CINEMA: ‘The Who Fell To Earth’ Turns 40


DAVIDBOWIE.COM: To celebrate the 40th anniversary of Nicolas Roeg’s iconic movie, The Man Who Fell To Earth, we’re delighted to announce that the film will return to UK cinemas in 4K this September. MORE

NME: The soundtrack of David Bowie’s classic film The Man Who Fell To Earth is to be available for the first time since its original release 40 years ago. First available in 1976, the soundtrack features specially composed music by Japanese prog-rock musician Stomu Yamash’ta and John Philips, who was the main songwriter for ‘60s pop band The Mamas And The Papas. However, the master tapes were lost, meaning that the soundtrack has been unavailable since its original release. The tapes were recently uncovered, meaning the soundtrack can be reissued for its 40th anniversary to coincide with a new cinema release for the film. MORE

PREVIOUSLY: True to its title, The Man Who Fell To Earth begins with David Bowie’s alien Newton crashing down from the sky in his alien vessel. It isn’t just Newton, Nicholas Roeg’s experimental sci-fi epic also seems like an alien document sent from a far-off place, that place being the mid-1970s. Before Star Wars‘ arrival, mid-70s sci-fi was still heavily influenced by the mystical vagaries of Kubrick’s 2001: A Space Odyssey. Roeg’s film, which brought rock phenomenon David Bowie to the big screen for the first time, ultimately found its cult audience outside of the mainstream, mainly through midnight screenings that continued for a good decade after its initial release. Roeg’s challenging, kaleidoscopic film sees the U.S. through an alien’s eyes and its willingness to defy expectations and obscure the narrative distractions of time and space has led some modern viewers (including Phawker’s illustrious editor/publisher) to call “bullshit” on Roeg’s vision. Love it or hate it, it certainly is a far cry from such current sci-fi such as Ryan Reynold’s Green Lantern film, a modern day equivalent that offers more easily digestible, crowd-pleasing intergalactic ride.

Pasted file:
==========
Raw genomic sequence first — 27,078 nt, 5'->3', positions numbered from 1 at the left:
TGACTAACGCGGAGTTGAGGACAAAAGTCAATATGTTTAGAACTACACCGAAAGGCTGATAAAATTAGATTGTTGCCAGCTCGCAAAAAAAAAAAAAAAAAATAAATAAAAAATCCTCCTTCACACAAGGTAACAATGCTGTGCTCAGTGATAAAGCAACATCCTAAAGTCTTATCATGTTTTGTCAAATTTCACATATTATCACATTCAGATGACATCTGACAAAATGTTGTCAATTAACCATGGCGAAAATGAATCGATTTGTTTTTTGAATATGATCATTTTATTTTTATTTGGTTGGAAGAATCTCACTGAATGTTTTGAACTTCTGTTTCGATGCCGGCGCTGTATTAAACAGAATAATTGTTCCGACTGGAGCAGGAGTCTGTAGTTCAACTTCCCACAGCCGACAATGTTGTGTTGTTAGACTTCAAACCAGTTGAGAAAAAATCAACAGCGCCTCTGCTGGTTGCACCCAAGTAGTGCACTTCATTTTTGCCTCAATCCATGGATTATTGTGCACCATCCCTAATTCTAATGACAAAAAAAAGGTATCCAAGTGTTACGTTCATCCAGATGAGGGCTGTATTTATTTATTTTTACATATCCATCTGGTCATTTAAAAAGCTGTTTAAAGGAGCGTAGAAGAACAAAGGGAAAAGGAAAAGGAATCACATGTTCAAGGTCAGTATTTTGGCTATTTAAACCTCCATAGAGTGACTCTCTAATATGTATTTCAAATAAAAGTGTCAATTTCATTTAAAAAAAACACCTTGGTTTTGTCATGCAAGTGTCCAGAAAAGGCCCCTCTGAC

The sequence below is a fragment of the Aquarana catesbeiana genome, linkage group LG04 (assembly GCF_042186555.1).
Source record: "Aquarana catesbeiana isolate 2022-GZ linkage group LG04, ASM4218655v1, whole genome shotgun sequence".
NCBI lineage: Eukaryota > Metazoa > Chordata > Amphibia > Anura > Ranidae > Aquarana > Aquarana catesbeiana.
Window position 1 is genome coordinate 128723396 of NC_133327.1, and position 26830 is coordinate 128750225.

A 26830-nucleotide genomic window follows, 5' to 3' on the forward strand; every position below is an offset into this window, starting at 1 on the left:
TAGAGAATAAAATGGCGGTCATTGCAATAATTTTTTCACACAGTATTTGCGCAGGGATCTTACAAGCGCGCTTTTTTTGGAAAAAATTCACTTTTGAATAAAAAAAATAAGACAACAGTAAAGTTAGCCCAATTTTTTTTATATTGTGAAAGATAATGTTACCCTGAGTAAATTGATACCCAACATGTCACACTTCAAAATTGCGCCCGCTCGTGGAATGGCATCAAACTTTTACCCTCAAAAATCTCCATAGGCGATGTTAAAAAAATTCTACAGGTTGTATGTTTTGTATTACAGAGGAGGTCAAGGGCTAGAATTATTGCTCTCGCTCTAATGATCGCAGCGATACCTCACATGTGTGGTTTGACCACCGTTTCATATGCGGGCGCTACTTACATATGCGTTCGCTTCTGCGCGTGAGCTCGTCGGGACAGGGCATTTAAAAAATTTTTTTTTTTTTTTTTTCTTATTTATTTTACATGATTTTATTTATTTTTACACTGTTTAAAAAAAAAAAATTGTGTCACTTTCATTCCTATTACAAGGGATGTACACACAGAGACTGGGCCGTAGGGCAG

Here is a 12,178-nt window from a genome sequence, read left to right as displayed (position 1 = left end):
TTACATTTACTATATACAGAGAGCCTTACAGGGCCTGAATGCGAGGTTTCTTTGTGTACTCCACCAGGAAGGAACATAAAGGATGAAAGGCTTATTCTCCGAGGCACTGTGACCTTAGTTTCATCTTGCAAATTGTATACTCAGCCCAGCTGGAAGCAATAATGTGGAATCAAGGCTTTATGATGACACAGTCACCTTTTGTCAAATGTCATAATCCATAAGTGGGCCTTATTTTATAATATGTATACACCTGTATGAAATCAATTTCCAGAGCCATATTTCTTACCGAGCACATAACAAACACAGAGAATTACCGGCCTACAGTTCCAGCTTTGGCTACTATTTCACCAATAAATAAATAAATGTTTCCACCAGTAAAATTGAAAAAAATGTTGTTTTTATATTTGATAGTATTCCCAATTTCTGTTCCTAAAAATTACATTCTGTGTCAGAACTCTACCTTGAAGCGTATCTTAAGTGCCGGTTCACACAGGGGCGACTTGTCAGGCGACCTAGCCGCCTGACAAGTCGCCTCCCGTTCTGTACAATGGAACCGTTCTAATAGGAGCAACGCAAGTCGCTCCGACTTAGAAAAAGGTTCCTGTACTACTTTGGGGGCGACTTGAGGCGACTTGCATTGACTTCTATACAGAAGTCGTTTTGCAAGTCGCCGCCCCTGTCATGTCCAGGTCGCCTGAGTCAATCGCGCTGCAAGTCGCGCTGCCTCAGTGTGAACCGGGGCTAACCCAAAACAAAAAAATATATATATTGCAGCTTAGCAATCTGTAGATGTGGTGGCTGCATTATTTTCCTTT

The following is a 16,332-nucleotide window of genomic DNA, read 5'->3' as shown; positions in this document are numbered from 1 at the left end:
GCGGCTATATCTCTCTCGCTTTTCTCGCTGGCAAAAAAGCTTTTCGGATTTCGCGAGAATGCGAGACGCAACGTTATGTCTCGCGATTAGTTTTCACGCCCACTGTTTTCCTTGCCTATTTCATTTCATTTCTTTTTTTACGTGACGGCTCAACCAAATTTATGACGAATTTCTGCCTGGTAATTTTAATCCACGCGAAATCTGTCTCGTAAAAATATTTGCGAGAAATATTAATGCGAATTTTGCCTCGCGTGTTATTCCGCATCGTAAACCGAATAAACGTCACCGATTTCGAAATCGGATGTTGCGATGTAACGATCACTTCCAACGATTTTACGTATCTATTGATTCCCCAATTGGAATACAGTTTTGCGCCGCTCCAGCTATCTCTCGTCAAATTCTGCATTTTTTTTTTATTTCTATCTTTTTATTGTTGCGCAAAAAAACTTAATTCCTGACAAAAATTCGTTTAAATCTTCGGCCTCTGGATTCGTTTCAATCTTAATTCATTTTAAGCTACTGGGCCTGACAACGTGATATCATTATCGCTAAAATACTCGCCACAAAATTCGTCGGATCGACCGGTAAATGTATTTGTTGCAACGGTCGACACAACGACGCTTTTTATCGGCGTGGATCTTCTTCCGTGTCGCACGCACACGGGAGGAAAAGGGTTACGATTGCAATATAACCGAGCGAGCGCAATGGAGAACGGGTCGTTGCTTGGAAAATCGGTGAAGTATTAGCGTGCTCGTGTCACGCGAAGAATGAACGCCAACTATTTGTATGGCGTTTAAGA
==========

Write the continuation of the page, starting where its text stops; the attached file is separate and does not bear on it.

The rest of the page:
Walking through the New Mexico desert town in the film’s opening, Bowie’s Newton (and perhaps Englishman Roeg himself) looks at the U.S. as an the_man_who_fell_to_earth_original.jpgunknowable foreign landscape. An abandoned inflatable “moon pillow” kid’s ride threatening to blow loose from its anchor symbolizes the barely-tethered carnival ride that is America. Newton arrives with a handful of industrial patents that make him obscenely wealthy almost instantly. Even though Newton compiles great wealth, it does not bring him happiness. Throughout the film, the camera pans across the faraway look in Newton’s eyes, which in turn dissolves into scenes of his alien family, stranded on a desert planet and waiting for Newton return with help. Over the course of the film, we learn that Newton left his planet looking for water to ease their apocalyptic drought. Newton’s plan is to use his vast wealth to bring them water, but along the way America distracts him and derails his plan.

From its set-up, it looks like TMWFTE is going to follow sci-fi orthodoxy. Perhaps like the similarly-themed The Day the Earth Stood Still, we’re expecting that the spaceman’s superior intellect is going to give him power over earth’s citizens. In the War of the Worlds it was unseen microbes that brought down the hostile invaders, but here it is the sickness of Western culture itself that ultimately hobbles Newton. Introduced to booze and TV by his earthly companion Mary-Lou (Ameican Graffiti‘s girlish Candy Clark), Newton sits idly in his chair, guzzling gin and watching four, five and later a wall of televisions. He builds an empire with his corporation World Enterprises, but the government (who has been surveilling Newton since his arrival) steps in just before his return voyage in order to keep him in custody, albeit in a gilded, luxurious cage. MORE